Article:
Our Decision

Unlike cancer patients who feel sick, find out they have cancer and quickly roll into a whirlwind of treatments, genetic testing is a whole other world. For us, coming to this decision was a multiple year process. There was one cancelled genetic counseling consult 4 years ago. There had been many nights googling CDH1 and linitisplastica. So my blog is a bit backwards, but here’s the road we took to genetic testing, a positive result & a prophylactic (fancy medical term for preventive) total gastrectomy (fancy medical term for cut out entire stomach).

At 16, I lost my dad to stomach cancer after a 3 year brave battle against it (He was 53). When he was diagnosed (after symptoms of being tired all the time and finding out he had low iron counts), he came back stage 4. He was given a year to live. He beat his numbers and lived 3 years. He passed away about a year after his cousin had passed away of the same thing. His mom, my grandmother, died of the same thing when I was 3 (she was 69). And then in 2009, my aunt died of complications related to the same stomach cancer (She was about 55).

My aunt is the one who told us about the gene, gave me the referral and had written us a note about specifically which nucleotide to test for our mutation. I was still in my 20s and had only had our first baby. Add here the cancelled genetic counseling appointment. Add another several years of on and off discussions about the gene. Since my family history didn’t seem to have a stage 4 onset until 50s, it’s a gamble that I’d be ok. But my aunt would always point out we had a great aunt who died of stomach cancer at 31. She was the wildcard. Plus, I’m healthy and in good shape from marathon running. You think it should count for something (apparently not much).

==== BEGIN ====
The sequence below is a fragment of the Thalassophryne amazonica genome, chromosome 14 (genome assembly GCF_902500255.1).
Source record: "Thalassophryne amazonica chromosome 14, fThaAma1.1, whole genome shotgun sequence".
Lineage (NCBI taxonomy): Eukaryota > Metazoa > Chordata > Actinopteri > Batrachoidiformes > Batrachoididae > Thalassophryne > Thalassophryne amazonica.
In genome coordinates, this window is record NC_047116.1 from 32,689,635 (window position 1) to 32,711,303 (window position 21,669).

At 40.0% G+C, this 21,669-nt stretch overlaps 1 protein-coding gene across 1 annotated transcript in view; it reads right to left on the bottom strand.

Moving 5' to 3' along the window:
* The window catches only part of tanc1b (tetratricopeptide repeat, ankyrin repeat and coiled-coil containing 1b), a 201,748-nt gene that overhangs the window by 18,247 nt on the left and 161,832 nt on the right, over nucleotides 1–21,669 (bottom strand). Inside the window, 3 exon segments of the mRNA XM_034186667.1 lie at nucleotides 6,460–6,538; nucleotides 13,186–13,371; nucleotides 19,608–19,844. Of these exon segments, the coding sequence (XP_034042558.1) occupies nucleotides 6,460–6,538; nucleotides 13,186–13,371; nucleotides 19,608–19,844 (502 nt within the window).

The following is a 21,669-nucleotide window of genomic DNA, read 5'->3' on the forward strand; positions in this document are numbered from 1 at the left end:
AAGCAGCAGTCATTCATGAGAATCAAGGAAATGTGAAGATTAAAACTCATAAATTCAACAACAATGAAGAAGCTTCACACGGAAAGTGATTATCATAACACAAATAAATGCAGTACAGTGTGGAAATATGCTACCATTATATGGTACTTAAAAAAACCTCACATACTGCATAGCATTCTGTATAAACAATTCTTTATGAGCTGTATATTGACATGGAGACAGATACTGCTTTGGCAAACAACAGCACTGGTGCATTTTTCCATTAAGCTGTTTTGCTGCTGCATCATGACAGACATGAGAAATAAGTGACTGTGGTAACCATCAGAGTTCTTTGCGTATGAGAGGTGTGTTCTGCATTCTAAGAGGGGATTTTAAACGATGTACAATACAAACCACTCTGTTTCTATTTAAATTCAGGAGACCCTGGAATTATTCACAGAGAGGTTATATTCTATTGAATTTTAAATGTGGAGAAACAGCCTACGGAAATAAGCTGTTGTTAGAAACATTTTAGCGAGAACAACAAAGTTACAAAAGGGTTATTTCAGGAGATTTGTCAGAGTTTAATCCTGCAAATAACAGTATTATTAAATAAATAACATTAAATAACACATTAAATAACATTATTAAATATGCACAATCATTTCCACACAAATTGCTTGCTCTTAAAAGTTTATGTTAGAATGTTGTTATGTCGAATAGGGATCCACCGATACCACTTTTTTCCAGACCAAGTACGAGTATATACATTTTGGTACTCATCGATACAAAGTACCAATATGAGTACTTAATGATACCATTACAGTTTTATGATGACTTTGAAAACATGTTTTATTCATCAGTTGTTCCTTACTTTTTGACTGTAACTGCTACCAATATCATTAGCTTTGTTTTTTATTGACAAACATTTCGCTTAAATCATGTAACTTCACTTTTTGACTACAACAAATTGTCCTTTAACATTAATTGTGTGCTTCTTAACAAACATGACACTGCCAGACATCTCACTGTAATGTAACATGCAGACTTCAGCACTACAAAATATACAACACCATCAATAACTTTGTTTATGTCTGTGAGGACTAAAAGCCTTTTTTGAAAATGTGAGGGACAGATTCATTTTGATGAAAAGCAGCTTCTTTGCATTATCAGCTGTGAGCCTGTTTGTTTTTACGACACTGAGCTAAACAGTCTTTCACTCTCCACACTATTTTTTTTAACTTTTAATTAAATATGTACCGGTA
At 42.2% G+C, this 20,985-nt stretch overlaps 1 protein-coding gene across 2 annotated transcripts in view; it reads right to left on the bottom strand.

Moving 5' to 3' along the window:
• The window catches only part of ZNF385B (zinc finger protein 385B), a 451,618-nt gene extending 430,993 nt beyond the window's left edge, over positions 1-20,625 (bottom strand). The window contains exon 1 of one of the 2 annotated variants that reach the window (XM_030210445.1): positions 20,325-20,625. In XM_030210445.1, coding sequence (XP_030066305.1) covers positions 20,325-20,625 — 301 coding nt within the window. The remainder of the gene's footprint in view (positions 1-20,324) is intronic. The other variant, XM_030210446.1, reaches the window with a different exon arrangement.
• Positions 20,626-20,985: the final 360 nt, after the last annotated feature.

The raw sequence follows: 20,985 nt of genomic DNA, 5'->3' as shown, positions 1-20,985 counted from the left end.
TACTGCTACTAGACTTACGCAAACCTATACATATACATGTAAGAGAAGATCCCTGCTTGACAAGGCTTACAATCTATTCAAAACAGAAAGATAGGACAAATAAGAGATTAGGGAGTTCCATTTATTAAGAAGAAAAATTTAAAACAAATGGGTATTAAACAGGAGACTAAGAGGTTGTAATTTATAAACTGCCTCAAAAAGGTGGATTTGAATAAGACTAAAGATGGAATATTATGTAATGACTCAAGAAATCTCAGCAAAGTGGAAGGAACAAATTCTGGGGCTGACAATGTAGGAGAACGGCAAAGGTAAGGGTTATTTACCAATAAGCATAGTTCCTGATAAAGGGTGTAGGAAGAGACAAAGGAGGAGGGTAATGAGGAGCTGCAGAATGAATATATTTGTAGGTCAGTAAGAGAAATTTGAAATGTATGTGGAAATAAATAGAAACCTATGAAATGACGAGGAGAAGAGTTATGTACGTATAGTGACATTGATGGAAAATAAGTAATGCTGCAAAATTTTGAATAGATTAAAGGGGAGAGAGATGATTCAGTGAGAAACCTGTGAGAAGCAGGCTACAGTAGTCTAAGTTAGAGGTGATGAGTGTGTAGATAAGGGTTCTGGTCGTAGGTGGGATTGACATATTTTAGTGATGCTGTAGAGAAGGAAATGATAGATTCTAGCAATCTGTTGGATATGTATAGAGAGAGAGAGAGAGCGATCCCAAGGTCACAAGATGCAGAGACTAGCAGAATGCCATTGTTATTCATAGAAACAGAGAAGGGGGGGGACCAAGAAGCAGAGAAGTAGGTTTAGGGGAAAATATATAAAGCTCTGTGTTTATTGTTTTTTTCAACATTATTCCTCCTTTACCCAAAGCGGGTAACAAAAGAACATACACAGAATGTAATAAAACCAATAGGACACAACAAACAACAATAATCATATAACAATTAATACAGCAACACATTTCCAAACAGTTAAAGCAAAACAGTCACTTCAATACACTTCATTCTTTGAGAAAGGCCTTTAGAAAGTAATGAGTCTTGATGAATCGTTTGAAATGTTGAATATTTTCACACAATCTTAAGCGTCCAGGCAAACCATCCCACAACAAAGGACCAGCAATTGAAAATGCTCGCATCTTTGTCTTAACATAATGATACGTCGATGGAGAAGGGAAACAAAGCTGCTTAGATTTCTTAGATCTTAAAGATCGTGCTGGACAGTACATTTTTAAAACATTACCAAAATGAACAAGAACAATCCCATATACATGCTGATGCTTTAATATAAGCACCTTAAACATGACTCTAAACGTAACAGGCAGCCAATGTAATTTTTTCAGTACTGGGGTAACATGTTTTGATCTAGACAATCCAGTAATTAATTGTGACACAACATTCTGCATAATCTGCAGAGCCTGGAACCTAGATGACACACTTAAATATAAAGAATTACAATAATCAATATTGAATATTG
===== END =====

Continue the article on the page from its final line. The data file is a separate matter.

I just finally decided I was ready in November of 2012. We had our second kiddo, and I just wanted to get this over with. My overly rational husband’s comment, “If I were you, I’d do the testing. If it came back positive, I’d take care of it and be done with this whole thing.” (You can tell, we’ve talked about this a lot over the years.) I was told as a female, the stats are 79% chance of cancer with average onset from 31-38. Ok, let’s do this. So after New Years (even though I was hopeful I wouldn’t have it), my results were positive. Well, &$;!,@.

So for 6 years previous and 5 marathons, I’d always had a goal time of 3:30. Never did it for 4 marathons…..my times were 3:32, 3:36, 3:34 & 3:34. Cruel, I know. Maybe I’ve become an experienced runner, maybe it’s because I ran with a buddy the first half, maybe it was the cold weather or maybe it was that I knew it might be my last shot to PR. Whatever it was, in Jan 2013, I ran the Houston marathon in the cold rain with all negative splits (read…every 5k split was even to or faster then the previous one) and absolutely crushed my goal time. I finished in 3:21. I had no clue how I was doing because my phone malfunctioned at the start & I was afraid like so many other marathons when you feel like you’re really keeping pace, you’re actually slowing down. I will never forget being 3 miles from the finish and seeing the clock and realizing I was actually going to do it! So if my marathon speed slows down post gastrectomy, at least I know I crushed my goal time once and for all. 🙂

After that, it was time to schedule surgery. It started out in April. Squeeze in work stuff; squeeze in a vacation and eat. It got delayed because the surgeon had a conflict. Now it was set for May. Delay was hard, but it actually gave me time to do all the things I wanted to do beforehand. Then the week of the surgery (and more of an emotional mess everyday), boom….sinus infection. Surgery delayed another 2 weeks. And that’ll where my blog had started. I was a little stress ball.

So, that’s how I got here. I’m not as sick as we had prepared for. Calories are definitely going to be my issue because I don’t have the weight to lose. Today was a good day. Tired with a long nap, but generally felt good. Hope tomorrow goes well also.

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